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Weightless Economy Definition
Weightless economy includes the products and services that cannot be seen or touched. Some of the examples of products that a weightless economy includes are computer software, intellectual property, music, movies, etc. Firms that manufacture and sell products and services that are intangible have bigger potential to grow steadily, and reap bigger profits owing to the uniqueness of the products. The features that makes these services and products unique and distinct are:
- There is a huge cost of development involved in a weightless economy. For instance, the production of music or software have a huge amount of up-front costs involved.
- A weightless economy’s reproduction expenses are less. After the final product is created, it becomes easier to reproduce the service based on demand. For instance, collaborating with a distributor online.
- There is no limit on distribution in a weightless economy. For example, when a song gets posted or published, it becomes readily available throughout the world for downloading and buying.
A Little More on What is a Weightless Economy
There are many areas that the weightless economy involves. Some of them are IT, patents, trademarks, copyrights, online media libraries, biotechnology, etc. Weightless economy is referred to as a component of a knowledge economy or the trading of intellectual capital. Instances of products in a knowledge economy include research and databases.
The term ‘weightless economy’ was originated by Danny Quah, the Professor of the National University of Singapore in 1999. He came up with this term in response to the steady changes that the economy was experiencing. In this time period, there was a decline in production jobs, and a rise in service jobs. There was a positive impact on the gross domestic product because of the emergence of information technology and intangible items. As per the economists, the intangible nature of the changing economy started an era of the New Economy or a digital economy.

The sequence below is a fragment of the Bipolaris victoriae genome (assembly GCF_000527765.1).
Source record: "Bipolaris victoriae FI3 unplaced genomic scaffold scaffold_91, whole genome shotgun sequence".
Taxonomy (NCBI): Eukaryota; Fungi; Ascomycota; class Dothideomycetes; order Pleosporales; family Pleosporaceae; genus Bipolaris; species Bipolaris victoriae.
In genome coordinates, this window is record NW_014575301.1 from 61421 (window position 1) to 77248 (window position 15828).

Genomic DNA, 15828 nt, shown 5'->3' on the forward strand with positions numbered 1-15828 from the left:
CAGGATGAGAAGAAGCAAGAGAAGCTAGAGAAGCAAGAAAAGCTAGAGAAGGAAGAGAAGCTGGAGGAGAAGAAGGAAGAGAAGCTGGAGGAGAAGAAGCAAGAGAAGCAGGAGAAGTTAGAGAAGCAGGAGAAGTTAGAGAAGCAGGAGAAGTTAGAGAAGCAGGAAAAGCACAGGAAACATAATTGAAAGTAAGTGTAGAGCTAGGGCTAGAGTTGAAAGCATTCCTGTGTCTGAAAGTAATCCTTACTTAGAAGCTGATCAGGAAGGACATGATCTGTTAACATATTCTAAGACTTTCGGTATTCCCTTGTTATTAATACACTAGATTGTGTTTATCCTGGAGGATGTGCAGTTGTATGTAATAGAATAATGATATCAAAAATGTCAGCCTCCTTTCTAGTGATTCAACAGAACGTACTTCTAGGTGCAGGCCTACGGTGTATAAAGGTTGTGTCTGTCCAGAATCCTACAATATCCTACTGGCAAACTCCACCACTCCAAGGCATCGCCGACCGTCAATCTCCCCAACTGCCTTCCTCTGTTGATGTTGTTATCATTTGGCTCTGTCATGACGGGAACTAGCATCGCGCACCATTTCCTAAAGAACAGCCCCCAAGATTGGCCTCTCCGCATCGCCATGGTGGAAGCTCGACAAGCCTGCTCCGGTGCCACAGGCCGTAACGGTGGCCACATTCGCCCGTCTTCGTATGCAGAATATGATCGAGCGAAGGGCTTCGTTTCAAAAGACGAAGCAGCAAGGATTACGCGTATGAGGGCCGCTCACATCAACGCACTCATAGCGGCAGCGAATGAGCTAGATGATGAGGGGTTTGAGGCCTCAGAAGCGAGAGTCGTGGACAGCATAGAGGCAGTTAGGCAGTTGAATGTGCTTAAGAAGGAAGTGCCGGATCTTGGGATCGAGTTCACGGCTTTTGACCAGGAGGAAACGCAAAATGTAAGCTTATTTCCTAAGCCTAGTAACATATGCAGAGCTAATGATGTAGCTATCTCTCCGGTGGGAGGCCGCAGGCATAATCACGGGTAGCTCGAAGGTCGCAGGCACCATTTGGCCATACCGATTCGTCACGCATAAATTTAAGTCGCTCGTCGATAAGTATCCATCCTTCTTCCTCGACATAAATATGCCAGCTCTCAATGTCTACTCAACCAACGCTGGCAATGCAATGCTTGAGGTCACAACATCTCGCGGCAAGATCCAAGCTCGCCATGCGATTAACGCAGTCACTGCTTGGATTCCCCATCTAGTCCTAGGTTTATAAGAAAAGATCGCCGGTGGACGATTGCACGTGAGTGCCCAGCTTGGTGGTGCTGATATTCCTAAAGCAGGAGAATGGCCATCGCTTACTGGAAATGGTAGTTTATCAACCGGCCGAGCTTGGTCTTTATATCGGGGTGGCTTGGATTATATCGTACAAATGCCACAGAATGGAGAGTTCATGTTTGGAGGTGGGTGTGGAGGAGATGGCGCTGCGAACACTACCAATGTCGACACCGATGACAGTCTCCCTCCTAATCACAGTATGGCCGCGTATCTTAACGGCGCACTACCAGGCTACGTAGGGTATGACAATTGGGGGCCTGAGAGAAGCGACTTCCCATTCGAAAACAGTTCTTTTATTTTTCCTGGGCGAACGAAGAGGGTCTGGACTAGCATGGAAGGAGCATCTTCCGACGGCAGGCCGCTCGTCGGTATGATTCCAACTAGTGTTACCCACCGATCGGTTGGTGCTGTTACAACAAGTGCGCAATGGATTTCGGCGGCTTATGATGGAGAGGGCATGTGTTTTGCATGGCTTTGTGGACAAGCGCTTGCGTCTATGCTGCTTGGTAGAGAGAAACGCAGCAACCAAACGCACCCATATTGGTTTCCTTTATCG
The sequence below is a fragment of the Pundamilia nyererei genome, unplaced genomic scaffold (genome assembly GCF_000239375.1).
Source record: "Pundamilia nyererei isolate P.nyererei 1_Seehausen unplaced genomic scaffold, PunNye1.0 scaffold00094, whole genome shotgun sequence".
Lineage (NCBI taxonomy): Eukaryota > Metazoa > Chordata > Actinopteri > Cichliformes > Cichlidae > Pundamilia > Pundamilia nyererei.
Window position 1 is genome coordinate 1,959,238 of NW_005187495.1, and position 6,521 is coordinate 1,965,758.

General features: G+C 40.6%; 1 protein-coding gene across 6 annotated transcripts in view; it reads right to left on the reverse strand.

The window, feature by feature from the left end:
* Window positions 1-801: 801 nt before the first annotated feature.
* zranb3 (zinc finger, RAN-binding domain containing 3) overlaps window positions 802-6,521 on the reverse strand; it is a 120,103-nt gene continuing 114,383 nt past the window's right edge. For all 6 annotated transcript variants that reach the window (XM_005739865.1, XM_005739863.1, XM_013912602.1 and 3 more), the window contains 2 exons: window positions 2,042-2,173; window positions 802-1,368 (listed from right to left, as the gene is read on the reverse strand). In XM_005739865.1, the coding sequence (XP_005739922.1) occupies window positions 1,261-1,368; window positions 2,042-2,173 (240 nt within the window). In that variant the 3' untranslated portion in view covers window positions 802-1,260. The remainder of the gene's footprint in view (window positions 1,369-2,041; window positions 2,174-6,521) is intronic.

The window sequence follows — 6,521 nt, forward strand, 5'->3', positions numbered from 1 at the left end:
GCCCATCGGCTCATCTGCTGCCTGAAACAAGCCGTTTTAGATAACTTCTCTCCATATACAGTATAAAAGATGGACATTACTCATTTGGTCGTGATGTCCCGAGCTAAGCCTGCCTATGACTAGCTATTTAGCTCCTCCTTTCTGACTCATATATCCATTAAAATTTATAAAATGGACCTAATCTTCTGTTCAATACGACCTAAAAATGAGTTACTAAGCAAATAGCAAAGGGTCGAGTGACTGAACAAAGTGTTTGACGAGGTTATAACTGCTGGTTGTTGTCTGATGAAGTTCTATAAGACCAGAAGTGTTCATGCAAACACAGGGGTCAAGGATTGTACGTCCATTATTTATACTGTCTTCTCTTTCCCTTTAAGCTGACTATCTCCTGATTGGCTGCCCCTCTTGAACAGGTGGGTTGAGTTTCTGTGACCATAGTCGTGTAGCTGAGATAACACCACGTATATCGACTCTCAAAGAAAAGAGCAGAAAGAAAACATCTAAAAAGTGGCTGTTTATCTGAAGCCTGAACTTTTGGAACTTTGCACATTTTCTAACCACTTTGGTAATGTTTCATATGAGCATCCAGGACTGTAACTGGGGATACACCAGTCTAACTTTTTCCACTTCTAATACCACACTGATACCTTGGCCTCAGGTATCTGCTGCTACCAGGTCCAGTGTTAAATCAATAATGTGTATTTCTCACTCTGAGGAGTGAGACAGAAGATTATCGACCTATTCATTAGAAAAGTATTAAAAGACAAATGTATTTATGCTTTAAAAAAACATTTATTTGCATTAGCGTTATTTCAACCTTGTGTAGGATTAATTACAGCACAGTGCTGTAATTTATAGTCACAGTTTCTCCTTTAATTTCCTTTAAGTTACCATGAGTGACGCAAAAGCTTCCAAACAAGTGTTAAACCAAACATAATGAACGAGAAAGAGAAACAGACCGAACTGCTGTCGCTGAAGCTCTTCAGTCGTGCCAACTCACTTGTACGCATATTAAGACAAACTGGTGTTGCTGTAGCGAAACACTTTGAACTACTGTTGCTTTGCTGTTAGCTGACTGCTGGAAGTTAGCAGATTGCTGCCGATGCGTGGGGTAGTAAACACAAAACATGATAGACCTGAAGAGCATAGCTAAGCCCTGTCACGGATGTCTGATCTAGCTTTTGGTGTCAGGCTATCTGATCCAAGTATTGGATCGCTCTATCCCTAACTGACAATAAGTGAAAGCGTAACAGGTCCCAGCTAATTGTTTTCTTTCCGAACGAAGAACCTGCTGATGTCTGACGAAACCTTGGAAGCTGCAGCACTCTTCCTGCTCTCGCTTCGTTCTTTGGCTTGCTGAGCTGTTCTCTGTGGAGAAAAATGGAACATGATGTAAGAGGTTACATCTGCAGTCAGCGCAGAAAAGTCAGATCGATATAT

Examples of weightless economy
A weightless economy, in the absence of primary economic resources, can create wealth in an effective manner. People can utilize their specific qualities and skills for producing non-material products and can further distribute them without incurring too much costs.
For instance, a person who is good at coding can create a mobile application, and earn amazing profits in a weightless economy. However, initially, the coder will be incurring expenses related to the start up, hiring and training software developers, launching the application on the App Store, Playstore, etc., and then promoting the final product in the market.
After the production process gets completed, there will be no such restriction on its distribution or selling. And, this will pave the way for unlimited profits. For instance, a student at Brigham Young University named Garrett Gee, devised a barcode scanner application ‘Scan’ in 2011. In 2014, he was able to sell the same application to Snapchat for a whopping amount of $54 million.
References for “Weightless Economy”
Academic research for “Weightless Economy”
The weightless economy in economic development, Quah, D. (1999). The weightless economy in economic development.
The invisible hand and the weightless economy, Quah, D. (1996). The invisible hand and the weightless economy
[PDF] The weightless economy in growth, Quah, D. T. (1999). The weightless economy in growth. Business Economist, 30, 40-53.
Material world: The myth of the weightless economy, Huws, U. (1999). Material world: The myth of the weightless economy. Socialist register, 35(35).
Gravity in the weightless economy, Keller, W., & Yeaple, S. R. (2009). Gravity in the weightless economy.
[PDF] Demand-driven knowledge clusters in a weightless economy, Quah, D. (2001, April). Demand-driven knowledge clusters in a weightless economy. In International Conference “Knowledge as an Economic Good”, Palermo, April (pp. 20-21).
Visions of the future, the legacy of the past: demystifying the weightless economy, Nolan, P., & Slater, G. (2010). Visions of the future, the legacy of the past: demystifying the weightless economy. Labor History, 51(1), 7-27.
Economic growth in the information age: from physical capital to weightless economy, Cameron, G. (1998). Economic growth in the information age: from physical capital to weightless economy. Journal of International Affairs, 447-471.
Matching demand and supply in a weightless economy: Market-driven creativity with and without IPRs, Quah, D. (2002). Matching demand and supply in a weightless economy: Market-driven creativity with and without IPRs. De Economist, 150(4), 381-403.
Knowledge-based economic development: mass media and the weightless economy, Bandyopadhyay, S. (2005). Knowledge-based economic development: mass media and the weightless economy. Vol.